Absolutely! As early as 1959, Guyton and Lindsey demonstrated the importance of serum colloid osmotic pressure in the pathogenesis of pulmonary edema1.
Specifically, they found that in dogs with normal plasma protein concentrations fluid began to transudate into the lungs when the left atrial pressure rose above an average of 24 mm Hg vs only 11 mm Hg when plasma protein concentration was reduced by about 50%.
Fast forward to 2003, Arques et al studied serum albumin and pulmonary artery wedge pressures in 4 groups of patients: acute HFpEF, heart failure with reduced ejection fraction (HFrEF), acute dyspnea from pulmonary origin and normal controls2. Patients with HFpEF were significantly more likely to have hypoalbuminemia , compared to those with HFrEF, pulmonary disease or normal controls. The main cause of hypoalbuminemia in the HFpEF was malnutrition in 77% and/or sepsis in 41% of patients. Hypoalbuminemia was inversely related to age and plasma C-reactive protein.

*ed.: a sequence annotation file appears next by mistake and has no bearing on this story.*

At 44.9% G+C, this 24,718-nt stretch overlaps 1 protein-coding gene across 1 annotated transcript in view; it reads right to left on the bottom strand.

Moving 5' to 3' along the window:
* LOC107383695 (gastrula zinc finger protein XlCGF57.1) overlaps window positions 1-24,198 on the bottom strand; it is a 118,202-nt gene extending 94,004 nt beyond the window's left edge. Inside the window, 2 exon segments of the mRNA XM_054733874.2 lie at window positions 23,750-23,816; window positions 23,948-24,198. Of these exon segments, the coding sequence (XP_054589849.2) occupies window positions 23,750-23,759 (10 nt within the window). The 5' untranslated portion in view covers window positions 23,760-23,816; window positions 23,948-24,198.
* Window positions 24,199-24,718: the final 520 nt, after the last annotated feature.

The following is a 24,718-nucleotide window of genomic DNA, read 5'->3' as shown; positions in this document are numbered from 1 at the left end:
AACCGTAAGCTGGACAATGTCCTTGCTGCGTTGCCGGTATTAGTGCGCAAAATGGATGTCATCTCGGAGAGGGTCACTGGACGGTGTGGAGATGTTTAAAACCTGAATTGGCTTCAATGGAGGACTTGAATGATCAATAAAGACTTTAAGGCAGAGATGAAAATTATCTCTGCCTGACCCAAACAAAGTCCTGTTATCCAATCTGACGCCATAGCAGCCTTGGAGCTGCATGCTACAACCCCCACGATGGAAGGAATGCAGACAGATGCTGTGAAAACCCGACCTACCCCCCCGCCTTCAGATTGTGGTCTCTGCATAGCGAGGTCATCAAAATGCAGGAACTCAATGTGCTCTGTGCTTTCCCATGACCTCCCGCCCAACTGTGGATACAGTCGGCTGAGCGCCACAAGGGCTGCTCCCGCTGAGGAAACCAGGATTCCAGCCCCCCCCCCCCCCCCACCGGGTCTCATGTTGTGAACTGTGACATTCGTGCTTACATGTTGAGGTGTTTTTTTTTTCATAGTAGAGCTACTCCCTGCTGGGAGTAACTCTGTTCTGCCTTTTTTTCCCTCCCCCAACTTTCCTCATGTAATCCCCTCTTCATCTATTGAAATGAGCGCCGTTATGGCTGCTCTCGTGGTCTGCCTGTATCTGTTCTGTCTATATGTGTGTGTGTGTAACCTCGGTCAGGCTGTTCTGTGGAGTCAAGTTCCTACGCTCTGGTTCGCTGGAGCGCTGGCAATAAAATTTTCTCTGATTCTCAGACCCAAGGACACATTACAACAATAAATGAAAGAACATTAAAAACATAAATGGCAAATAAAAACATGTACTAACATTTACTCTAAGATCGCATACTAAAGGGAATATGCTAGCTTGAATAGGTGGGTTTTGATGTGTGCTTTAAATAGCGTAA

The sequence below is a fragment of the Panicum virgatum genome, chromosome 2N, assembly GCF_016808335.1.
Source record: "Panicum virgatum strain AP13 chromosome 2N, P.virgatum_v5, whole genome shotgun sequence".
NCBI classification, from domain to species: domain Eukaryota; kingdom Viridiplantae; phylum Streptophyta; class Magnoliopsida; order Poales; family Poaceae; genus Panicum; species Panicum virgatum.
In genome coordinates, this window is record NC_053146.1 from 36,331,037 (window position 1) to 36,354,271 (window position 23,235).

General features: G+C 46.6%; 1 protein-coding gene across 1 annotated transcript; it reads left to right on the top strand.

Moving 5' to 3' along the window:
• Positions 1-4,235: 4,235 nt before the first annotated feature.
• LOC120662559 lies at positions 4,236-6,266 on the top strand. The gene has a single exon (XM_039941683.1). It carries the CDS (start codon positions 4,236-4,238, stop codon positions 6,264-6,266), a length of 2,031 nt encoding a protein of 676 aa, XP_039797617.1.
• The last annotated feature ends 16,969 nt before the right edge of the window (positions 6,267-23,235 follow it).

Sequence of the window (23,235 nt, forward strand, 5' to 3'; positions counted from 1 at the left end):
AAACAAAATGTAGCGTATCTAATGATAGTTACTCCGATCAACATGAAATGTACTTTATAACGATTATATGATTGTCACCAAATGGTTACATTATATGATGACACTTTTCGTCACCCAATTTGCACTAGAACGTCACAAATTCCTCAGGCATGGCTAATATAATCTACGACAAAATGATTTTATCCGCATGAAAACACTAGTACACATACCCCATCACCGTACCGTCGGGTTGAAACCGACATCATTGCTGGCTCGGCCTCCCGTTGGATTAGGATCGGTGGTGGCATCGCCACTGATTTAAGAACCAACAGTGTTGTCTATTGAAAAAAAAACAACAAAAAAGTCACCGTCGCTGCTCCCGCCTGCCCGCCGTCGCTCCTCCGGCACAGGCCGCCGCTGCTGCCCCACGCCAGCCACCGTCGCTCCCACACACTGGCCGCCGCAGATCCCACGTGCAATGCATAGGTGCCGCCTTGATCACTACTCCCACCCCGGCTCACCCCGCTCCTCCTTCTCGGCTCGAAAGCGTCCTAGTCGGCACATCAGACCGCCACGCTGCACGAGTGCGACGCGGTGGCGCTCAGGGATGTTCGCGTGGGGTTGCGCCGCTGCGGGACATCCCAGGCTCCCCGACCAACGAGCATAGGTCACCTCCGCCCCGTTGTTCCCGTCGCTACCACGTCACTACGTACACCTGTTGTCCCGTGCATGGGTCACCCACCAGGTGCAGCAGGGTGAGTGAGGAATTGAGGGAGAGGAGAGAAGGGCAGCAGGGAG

Perhaps, we should pay more attention the nutritional status of our patients with HFpEF!
- Guyton AC, Lindsey AW. Effect of elevated left atrial pressure and decreased plasma protein concentration on the development of pulmonary edema. Circ Res 1959;7: 649-657.
- Arquès S, Ambrosi P, Gélisse R et al. Hypoalbuminemia in elderly patients with acute diastolic heart failure. J Am Coll Card 2003;42:712-16. http://www.onlinejacc.org/content/42/4/717